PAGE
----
How Does Keepalive Help You Increase Speed

Network Neurons 2

Slow-roasted coffee is wonderful; a slow stroll through the park is relaxing; a slow competitor in a race is just great luck. But slow websites are a huge obstacle to your success. Seventy-five percent of web users will bounce out of a site if it takes longer than four seconds to load. Reducing your load time can help you keep users engaged and on your page.  One way to do that is to enable keepalive. How does it work?

When a webpage loads, the browser sends a request to the server to dish up the content. The server responds and sends the file. The browser has to ask for the HTML file, read it, and then request other files (webpages are typically made up of multiple files).  Now, imagine if this “conversation” had to take place for every single file. This would reduce the speed at which a page could load.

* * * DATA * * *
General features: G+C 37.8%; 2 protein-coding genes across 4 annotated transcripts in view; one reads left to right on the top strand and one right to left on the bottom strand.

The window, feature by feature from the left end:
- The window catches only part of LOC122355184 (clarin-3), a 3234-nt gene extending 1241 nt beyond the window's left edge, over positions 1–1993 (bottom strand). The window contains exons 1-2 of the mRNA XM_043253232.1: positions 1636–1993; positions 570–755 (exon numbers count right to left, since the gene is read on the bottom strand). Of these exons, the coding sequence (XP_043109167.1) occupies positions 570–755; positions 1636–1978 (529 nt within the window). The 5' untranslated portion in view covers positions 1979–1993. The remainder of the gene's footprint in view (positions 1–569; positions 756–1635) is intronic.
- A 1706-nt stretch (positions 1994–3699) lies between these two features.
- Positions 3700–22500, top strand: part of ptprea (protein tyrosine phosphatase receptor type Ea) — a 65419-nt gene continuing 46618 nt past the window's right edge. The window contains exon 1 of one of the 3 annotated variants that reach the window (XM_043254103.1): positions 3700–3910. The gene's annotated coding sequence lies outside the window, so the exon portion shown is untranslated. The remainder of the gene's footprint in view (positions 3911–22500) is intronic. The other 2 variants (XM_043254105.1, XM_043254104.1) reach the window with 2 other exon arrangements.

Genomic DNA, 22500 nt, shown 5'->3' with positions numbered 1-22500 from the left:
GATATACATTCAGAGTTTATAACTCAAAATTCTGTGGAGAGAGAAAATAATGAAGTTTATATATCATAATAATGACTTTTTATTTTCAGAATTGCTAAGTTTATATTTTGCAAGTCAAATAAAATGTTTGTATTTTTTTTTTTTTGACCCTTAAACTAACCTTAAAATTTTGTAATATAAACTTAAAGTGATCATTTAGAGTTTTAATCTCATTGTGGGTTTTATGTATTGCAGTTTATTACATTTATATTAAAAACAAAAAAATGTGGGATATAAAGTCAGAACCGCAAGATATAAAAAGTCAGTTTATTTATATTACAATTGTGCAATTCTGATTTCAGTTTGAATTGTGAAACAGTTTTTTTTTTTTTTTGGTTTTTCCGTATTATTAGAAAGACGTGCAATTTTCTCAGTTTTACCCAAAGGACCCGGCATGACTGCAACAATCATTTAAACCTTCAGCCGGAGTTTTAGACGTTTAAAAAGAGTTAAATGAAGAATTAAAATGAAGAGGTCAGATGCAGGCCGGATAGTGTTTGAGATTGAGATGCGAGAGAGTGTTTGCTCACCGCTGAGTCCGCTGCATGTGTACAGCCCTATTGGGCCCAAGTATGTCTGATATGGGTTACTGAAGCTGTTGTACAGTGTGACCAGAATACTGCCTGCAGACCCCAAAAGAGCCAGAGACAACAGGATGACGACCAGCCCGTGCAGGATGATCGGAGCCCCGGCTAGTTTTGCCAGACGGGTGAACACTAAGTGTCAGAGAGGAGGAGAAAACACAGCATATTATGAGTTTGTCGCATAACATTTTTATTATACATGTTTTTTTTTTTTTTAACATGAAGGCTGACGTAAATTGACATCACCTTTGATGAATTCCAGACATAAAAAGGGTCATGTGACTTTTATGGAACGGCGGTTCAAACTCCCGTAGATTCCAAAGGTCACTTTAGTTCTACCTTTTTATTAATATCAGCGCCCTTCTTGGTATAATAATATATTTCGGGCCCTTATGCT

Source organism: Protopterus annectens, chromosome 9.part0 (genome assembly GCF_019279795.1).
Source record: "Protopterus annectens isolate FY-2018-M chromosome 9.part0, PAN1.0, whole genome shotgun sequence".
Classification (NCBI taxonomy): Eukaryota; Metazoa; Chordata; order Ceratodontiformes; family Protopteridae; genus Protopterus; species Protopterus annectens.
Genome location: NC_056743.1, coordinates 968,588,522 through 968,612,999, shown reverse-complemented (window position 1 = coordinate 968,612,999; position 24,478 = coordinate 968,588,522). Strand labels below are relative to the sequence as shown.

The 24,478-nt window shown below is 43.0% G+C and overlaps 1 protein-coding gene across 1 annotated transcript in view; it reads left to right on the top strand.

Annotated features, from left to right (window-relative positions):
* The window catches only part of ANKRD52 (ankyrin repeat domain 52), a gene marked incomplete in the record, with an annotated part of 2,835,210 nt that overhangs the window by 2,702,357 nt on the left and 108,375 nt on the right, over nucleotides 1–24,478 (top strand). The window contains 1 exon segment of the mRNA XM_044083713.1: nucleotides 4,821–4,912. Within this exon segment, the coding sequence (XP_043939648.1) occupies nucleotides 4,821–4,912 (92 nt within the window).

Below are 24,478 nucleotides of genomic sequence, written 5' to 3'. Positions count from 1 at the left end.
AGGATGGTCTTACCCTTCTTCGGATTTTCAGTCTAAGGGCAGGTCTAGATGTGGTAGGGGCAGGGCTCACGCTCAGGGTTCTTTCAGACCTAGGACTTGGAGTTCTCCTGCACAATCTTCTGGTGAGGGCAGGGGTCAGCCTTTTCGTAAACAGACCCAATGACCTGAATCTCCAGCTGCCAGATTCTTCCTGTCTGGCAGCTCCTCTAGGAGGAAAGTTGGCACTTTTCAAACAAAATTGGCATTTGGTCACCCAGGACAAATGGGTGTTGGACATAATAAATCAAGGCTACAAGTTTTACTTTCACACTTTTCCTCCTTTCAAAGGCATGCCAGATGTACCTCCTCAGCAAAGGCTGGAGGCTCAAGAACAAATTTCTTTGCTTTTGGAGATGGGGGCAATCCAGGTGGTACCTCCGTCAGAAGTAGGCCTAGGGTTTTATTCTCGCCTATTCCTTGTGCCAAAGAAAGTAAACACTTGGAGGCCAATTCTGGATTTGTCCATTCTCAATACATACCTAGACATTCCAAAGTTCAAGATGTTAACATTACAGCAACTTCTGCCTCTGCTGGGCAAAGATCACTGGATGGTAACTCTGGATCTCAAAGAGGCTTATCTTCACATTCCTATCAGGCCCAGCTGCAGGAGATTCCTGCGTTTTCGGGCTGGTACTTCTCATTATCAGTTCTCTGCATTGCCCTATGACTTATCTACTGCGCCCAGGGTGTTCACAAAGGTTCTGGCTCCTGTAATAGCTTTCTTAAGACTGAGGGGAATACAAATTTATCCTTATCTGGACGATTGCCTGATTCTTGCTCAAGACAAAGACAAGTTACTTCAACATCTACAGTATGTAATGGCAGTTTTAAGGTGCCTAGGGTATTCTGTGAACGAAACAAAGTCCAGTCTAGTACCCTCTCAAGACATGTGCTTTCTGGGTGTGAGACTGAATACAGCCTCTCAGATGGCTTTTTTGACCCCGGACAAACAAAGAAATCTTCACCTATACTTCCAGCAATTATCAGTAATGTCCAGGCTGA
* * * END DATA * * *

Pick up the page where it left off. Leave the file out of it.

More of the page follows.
That is exactly what happens when keepalive is not enabled. It is like ordering a meal. Your server comes and you order a drink. Then he goes away, comes back, and you order your appetizer. Then he goes away, comes back, and gives you your nachos. Then he goes away and comes back and gives you the cheese that goes on your nachos…you get the idea. It would take forever to eat, and as a diner, you’d “bounce” away from that restaurant. This is what your website audience will do when your browser has to make multiple, separate requests of the server.

Keepalive keeps the connections open. Essentially, you are allowing the server to deliver content without having to make multiple requests.

The default for HTTP connects is keepalive enabled, but the server might close connections to allow for faster, more efficient performance. It is worth your time to check to see if your connection is keepalive enabled. If not, we’ll show you how to do it in part 2 of this post.

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